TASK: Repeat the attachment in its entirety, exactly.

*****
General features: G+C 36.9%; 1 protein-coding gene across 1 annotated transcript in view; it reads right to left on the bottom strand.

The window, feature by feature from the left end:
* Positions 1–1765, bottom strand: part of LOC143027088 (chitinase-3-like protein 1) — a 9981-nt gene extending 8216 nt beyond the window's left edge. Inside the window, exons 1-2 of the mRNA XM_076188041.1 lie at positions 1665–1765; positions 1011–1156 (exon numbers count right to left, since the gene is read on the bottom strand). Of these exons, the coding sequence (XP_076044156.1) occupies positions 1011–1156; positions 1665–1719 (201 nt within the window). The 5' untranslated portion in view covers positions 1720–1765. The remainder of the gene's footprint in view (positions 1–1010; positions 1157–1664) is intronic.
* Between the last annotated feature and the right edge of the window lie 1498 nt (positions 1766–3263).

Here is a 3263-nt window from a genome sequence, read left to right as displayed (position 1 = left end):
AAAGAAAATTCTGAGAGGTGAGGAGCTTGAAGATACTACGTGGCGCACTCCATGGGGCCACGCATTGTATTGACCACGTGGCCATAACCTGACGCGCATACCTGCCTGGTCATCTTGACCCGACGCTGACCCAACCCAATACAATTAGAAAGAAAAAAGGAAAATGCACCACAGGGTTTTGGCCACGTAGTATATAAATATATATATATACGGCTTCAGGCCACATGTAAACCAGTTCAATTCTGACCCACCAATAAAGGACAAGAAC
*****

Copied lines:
General features: G+C 36.9%; 1 protein-coding gene across 1 annotated transcript in view; it reads right to left on the bottom strand.

The window, feature by feature from the left end:
* Positions 1–1765, bottom strand: part of LOC143027088 (chitinase-3-like protein 1) — a 9981-nt gene extending 8216 nt beyond the window's left edge. Inside the window, exons 1-2 of the mRNA XM_076188041.1 lie at positions 1665–1765; positions 1011–1156 (exon numbers count right to left, since the gene is read on the bottom strand). Of these exons, the coding sequence (XP_076044156.1) occupies positions 1011–1156; positions 1665–1719 (201 nt within the window). The 5' untranslated portion in view covers positions 1720–1765. The remainder of the gene's footprint in view (positions 1–1010; positions 1157–1664) is intronic.
* Between the last annotated feature and the right edge of the window lie 1498 nt (positions 1766–3263).

Here is a 3263-nt window from a genome sequence, read left to right as displayed (position 1 = left end):
AAAGAAAATTCTGAGAGGTGAGGAGCTTGAAGATACTACGTGGCGCACTCCATGGGGCCACGCATTGTATTGACCACGTGGCCATAACCTGACGCGCATACCTGCCTGGTCATCTTGACCCGACGCTGACCCAACCCAATACAATTAGAAAGAAAAAAGGAAAATGCACCACAGGGTTTTGGCCACGTAGTATATAAATATATATATATACGGCTTCAGGCCACATGTAAACCAGTTCAATTCTGACCCACCAATAAAGGACAAGAAC